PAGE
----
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Two in a row

Politics | Mitt Romney wins the Nevada caucuses easily, but Newt Gingrich remains defiant

Frontrunner Mitt Romney took his third win of the Republican presidential nomination race Saturday night with an easy double-digit victory in the Nevada caucuses.

It was the second win in a row for the former Massachusetts governor, who is trying to distance himself from three GOP challengers, all who claim they are not leaving the race anytime soon. With 71 percent of the vote counted, Romney won the support of 48 percent of Nevada voters, easily defeating Newt Gingrich at 23 percent and Ron Paul at 19 percent. Rick Santorum was in fourth at 11 percent.

Like he did in the Florida primary on Tuesday, Romney brushed aside his GOP rivals and focused his victory speech Saturday night on President Barack Obama.

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"This president began his presidency by apologizing for America. He should now be apologizing to America," said Romney, who has won three of the GOP's first five contests.

His Nevada victory was not a surprise. Romney also won there decisively in 2008, taking 51 percent of the vote. This year he enjoyed strong backing from Nevada's large Mormon voting bloc and a solid ground operation leftover from four years ago. Romney also found success in the state by stressing the economy: Nevada's 12.6 unemployment rate in December was the highest in the nation.

"America needs a president who can fix the economy because he understands the economy. And I do, and I will," Romney said. "We're not going to settle for a president who tells us, it could be worse. My priority will be worrying about your job, not saving my own."

Romney was confident enough about his chances in Nevada that he left the state for part of Saturday to campaign in Colorado. Gingrich, meanwhile, did not hold any public events on Saturday until after the caucuses were completed. When he did campaign in the state this week, he spent his time depicting Romney as "Obama lite."

Gingrich's goal is to hang on until March when the race returns to some Southern states where he stands a better chance of repeating his victory in the South Carolina primary. But he will have to convince his top contributors to continue to fund a campaign that suffered from a lack of cash, staff, and campaign events in Nevada.

According to the Smart Media Group, Gingrich's campaign did not advertise on television at all in Nevada, while Romney spent $371,000 on TV ads there, slightly more than the $350,000 the Paul campaign invested. Santorum spent only $12,000 on television commercials in the state.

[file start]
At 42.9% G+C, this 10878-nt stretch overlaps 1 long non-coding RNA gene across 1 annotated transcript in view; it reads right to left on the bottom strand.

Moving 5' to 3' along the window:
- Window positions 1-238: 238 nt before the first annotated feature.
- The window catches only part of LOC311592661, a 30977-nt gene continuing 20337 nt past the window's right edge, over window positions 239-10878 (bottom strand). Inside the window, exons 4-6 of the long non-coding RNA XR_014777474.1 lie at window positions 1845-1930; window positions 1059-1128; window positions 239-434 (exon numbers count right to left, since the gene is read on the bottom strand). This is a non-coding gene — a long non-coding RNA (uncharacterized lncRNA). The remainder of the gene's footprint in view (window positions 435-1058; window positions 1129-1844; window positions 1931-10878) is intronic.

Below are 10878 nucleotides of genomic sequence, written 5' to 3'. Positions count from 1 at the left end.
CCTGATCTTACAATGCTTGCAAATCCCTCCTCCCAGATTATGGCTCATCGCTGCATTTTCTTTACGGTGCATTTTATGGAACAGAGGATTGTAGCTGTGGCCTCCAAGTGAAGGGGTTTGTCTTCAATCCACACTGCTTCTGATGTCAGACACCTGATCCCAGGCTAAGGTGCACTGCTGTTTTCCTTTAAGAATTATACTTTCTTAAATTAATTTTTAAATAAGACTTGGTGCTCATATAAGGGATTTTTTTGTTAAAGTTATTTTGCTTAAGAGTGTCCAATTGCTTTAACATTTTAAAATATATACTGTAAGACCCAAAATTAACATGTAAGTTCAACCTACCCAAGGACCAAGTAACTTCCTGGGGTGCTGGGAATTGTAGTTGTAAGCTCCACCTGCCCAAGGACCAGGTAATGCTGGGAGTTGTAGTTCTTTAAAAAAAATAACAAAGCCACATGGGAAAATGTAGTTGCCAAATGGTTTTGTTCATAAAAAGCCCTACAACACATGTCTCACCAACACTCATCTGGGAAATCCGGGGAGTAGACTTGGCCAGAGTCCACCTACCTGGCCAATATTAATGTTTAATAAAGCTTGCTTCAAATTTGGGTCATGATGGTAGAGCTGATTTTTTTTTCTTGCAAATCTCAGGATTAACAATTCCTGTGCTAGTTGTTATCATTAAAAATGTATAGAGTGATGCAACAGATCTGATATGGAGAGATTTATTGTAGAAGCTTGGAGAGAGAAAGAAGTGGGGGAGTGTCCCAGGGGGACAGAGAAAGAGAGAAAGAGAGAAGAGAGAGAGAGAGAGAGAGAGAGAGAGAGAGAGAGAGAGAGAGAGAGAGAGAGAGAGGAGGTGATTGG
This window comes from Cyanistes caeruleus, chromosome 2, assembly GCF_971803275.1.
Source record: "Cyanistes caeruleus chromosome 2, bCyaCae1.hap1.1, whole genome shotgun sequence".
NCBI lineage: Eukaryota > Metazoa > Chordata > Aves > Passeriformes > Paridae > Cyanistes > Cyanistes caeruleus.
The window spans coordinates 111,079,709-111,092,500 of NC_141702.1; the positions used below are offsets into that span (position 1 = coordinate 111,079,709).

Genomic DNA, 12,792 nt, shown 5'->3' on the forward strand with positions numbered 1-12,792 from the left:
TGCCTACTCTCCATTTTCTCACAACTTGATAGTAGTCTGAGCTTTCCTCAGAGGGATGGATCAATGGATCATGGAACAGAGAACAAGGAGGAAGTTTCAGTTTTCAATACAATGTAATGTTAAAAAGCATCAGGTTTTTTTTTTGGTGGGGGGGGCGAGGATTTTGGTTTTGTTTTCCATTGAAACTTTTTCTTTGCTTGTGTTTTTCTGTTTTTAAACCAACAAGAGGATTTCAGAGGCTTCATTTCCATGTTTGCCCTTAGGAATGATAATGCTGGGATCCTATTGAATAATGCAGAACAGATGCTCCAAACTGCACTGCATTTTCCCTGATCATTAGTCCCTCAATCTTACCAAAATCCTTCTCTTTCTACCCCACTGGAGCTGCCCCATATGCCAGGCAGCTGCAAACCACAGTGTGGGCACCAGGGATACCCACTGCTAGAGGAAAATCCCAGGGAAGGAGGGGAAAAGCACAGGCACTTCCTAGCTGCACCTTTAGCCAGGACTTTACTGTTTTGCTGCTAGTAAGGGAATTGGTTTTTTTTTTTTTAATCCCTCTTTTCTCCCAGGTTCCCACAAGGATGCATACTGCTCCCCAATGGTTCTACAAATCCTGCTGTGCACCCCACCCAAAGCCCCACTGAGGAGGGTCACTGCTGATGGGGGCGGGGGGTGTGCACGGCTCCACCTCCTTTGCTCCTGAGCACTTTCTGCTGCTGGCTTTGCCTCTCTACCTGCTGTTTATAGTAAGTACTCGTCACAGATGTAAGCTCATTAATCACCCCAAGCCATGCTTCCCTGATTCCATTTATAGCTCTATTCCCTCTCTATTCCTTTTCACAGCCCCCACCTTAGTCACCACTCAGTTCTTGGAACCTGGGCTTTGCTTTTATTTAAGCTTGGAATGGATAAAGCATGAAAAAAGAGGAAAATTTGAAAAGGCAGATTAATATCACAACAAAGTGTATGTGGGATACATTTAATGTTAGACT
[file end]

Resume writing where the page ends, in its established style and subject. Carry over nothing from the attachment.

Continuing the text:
"We will continue the campaign all the way to Tampa," Gingrich pledged Saturday night, referring to the GOP convention in August. "I will be a candidate for president. I am not going to withdraw. I am actually pretty happy with where we are."

A defiant Gingrich, during a lengthy and at times testy Saturday night press conference in Las Vegas, added that he is "surprised by the degree to which the establishment has closed ranks and made quite clear that they are desperate over the prospect of a Gingrich presidency."

The next states on deck for Republicans are Colorado, Minnesota, Maine, and Missouri. Gingrich isn't on the ballot in Missouri. Contests in Arizona and Michigan follow in late February.

Romney won Nevada, Colorado, Minnesota, Maine, and Michigan in 2008, and came in second that year to eventual GOP nominee John McCain in the Arizona senator's home state. Romney, who also received an endorsement from billionaire Donald Trump this week, is vying to rack up a series of February wins heading into the 10 state contests on March 6, aka "Super Tuesday."

Santorum did gain the support in Nevada of Sharron Angle, a Tea Party darling who earned the state's GOP U.S. Senate nomination in 2010 (but lost to Harry Reid). But that did not amount to many votes Saturday for former senator from Pennsylvania, who spent the day campaigning in Colorado.

Santorum, who is trying to insert himself as the better conservative alternative to Gingrich, said during an appearance Saturday that he hoped to "endanger" the former House speaker.

"This isn't a state where someone has a natural advantage," Santorum said of Colorado, as he spoke to a gathering in Montrose. "No one can stake a claim and say, 'He's going to win this state.' This is a wide-open race and you have an opportunity to reset this race."

Paul decided to campaign in Minnesota instead of Nevada on Saturday. The Texas congressman told an audience at a Rochester high school that "the one thing that is on our side is the American people are waking up."

Edward Lee Pitts
Edward Lee Pitts

Lee teaches journalism at Dordt College in Sioux Center, Iowa, and is the associate dean of the World Journalism Institute.


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